With the recent volatility in the asset-backed market, investors - who get hardest hit when the going gets tough- should let their voices be heard louder, said participants at the "Investors' Perspective" panel at the American Securitization Forum's ASF 2004 conference.
Often-outspoken Daniel Stachel, head of fixed-income research at State Street Global Advisers, headed the pack and entertained the audience with his blunt views on his colleagues in the business. Stachel is also chairman of the market and standards committee at the ASF.
The panel was an exercise in evaluating the performance of the
various participants in the ABS market namely: issuers, rating agencies, bankers, trustees and investors. The main question for the day was, "Are the various market players living up to investors' expect- ations?"
In terms of issuers, Stachel said that he was disappointed at them for not implementing the standard best practices that the ASF has set forth. He said that
for these standards to be effective, the ASF has to make sure that there's a follow-through from market participants. He cited the stonewalling of disclosure by issuers in aspects such as underwriting and FICO score distribution.
Bankers were also put in the spotlight. Jeff Clapp, a portfolio manager at Barclays Global Investors, said that this group deserves credit for structuring deals. "We really look at the dealer community as a source of data," Clapp said, explaining that bankers are usually very responsive to investor issues. Stachel said that there is a certain level of due diligence that is not as rigorous as it should be. Other panelists mentioned that they would like to see less pre-allocation in deals.
Rating agencies under scrutiny
Participants said it is a shame that the market only talks about rating agencies when something goes wrong. However, panelists asserted that the recent downgrades mean rating agencies are actually "on top of things."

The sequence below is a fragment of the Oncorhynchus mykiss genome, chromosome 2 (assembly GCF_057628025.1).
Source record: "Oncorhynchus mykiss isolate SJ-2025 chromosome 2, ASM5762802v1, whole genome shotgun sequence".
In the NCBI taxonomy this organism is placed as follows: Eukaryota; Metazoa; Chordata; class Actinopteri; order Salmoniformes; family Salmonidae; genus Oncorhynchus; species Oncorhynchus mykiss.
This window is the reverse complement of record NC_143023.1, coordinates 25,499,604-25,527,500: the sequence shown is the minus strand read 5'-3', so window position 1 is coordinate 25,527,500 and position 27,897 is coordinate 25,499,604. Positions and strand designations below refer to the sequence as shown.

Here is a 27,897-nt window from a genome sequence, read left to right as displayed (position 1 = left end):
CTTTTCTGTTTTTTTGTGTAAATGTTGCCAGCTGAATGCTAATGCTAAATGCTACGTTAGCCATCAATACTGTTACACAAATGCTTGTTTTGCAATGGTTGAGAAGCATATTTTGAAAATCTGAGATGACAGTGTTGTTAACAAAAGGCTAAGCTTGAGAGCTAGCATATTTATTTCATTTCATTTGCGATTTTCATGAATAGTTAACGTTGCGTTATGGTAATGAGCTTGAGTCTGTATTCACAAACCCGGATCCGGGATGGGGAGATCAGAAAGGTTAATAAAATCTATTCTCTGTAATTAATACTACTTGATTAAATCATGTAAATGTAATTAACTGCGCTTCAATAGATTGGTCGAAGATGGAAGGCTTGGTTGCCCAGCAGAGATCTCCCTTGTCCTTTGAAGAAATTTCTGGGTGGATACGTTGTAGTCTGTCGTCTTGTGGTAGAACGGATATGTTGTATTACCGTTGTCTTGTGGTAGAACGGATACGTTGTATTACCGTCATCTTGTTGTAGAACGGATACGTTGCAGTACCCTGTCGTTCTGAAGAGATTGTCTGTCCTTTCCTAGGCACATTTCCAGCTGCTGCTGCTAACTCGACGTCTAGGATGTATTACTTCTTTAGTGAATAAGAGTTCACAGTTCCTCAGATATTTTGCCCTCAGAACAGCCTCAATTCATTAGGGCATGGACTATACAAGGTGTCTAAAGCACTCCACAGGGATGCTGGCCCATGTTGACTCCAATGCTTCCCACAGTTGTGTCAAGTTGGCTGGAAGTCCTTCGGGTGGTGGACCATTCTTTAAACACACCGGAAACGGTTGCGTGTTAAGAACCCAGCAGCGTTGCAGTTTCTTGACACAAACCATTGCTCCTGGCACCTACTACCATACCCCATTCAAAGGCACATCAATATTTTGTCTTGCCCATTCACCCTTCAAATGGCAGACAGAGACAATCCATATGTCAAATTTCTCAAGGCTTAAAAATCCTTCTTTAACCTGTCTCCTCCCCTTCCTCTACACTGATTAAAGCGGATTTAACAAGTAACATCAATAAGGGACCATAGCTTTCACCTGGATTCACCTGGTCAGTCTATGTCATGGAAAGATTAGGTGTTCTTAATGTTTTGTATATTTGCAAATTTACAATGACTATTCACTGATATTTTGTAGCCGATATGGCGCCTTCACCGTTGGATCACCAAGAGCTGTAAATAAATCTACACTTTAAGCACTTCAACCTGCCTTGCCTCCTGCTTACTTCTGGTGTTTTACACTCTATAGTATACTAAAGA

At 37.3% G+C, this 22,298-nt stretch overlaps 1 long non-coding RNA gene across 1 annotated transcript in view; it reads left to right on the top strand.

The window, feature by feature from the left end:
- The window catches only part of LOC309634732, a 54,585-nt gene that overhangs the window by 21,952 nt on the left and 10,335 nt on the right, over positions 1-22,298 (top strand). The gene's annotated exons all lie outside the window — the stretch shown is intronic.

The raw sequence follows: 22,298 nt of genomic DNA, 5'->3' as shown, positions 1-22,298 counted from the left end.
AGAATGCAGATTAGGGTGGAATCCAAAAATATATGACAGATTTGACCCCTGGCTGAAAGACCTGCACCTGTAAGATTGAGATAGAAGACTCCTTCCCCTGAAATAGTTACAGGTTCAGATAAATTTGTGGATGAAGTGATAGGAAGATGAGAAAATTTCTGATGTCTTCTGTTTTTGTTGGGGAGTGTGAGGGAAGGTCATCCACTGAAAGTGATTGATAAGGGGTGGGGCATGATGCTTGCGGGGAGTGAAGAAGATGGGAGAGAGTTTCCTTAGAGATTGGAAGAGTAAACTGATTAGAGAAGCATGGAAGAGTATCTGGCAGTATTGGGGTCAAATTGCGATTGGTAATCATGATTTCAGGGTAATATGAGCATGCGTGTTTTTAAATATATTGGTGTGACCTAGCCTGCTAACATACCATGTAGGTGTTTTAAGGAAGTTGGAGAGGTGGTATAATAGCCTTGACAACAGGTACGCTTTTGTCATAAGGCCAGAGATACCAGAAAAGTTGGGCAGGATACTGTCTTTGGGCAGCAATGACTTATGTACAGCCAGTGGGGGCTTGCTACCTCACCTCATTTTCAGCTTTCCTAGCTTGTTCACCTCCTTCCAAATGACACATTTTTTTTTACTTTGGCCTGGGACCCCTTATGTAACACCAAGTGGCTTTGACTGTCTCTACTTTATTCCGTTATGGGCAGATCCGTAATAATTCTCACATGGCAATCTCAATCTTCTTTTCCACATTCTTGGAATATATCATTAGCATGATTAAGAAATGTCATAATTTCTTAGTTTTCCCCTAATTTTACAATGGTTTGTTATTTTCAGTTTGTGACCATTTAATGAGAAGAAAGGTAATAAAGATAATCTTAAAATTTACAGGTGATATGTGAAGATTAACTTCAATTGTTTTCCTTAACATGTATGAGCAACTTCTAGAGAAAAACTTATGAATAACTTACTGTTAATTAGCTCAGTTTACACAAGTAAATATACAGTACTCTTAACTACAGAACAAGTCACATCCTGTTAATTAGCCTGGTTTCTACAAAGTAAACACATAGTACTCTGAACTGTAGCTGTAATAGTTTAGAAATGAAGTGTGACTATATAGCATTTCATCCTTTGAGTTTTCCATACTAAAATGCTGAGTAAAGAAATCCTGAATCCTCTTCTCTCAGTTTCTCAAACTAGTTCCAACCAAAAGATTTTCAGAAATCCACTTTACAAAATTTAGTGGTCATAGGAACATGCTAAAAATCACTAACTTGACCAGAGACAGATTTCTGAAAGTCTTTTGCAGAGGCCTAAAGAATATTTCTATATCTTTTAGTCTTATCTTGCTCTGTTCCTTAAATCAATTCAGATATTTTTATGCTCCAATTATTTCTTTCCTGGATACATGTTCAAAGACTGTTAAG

Josh Anderson, vice president at PIMCO, said that there is a need to adapt new structures and technologies to rating transactions. For instance, when it comes to evaluating the effects of interest rates on deals, the forward curve may not be the best test. In this case, he explained that rating agencies should make use of methodologies that capture the right interest-rate stresses.
The problem, said State Street's Stachel, is that rating-agency income does not come from tools that they provide to investors. Issuers, in reality, are the rating agencies' clients.
Rating agencies, he added, often do not reveal to investors the information that they are told by issuers. However, the irony is that when deals come apart, investors are the ones who truly suffer.
J. Douglas Murray, moderator of the panel and group managing director at Fitch Ratings, cited the difficulties of having a staggering number of deals to track. "Help us out!" he exclaimed. There is also the need for greater surveillance of servicer ratings, with panelists emphasizing the stronger backup servicing arrangements.
Investors rate themselves Investors were the last group to be rated. Stachel said that a lot of the problems in the industry are allowed to continue because investors are not demanding enough.
This is a part of the reason Stachel chose to become an active participant of the ASF, he said. Also, size gives larger investors greater flexibility that is not available to many of the smaller players.
"I would give investors a C; we don't do a particularly good job of asking for what we need," he said.
PIMCO's Anderson said that the volume of deals can make it too easy to base investment decisions on broad statements. For instance, for the CDO sector, one is "diversity can be a bad thing." The market, Anderson observed, is "getting comfortable with simple assumptions."
In conclusion, Murray said the lesson for the market is to "slow down a little bit," adding that the time has come to focus on enhancing the quality instead of just growing the volume.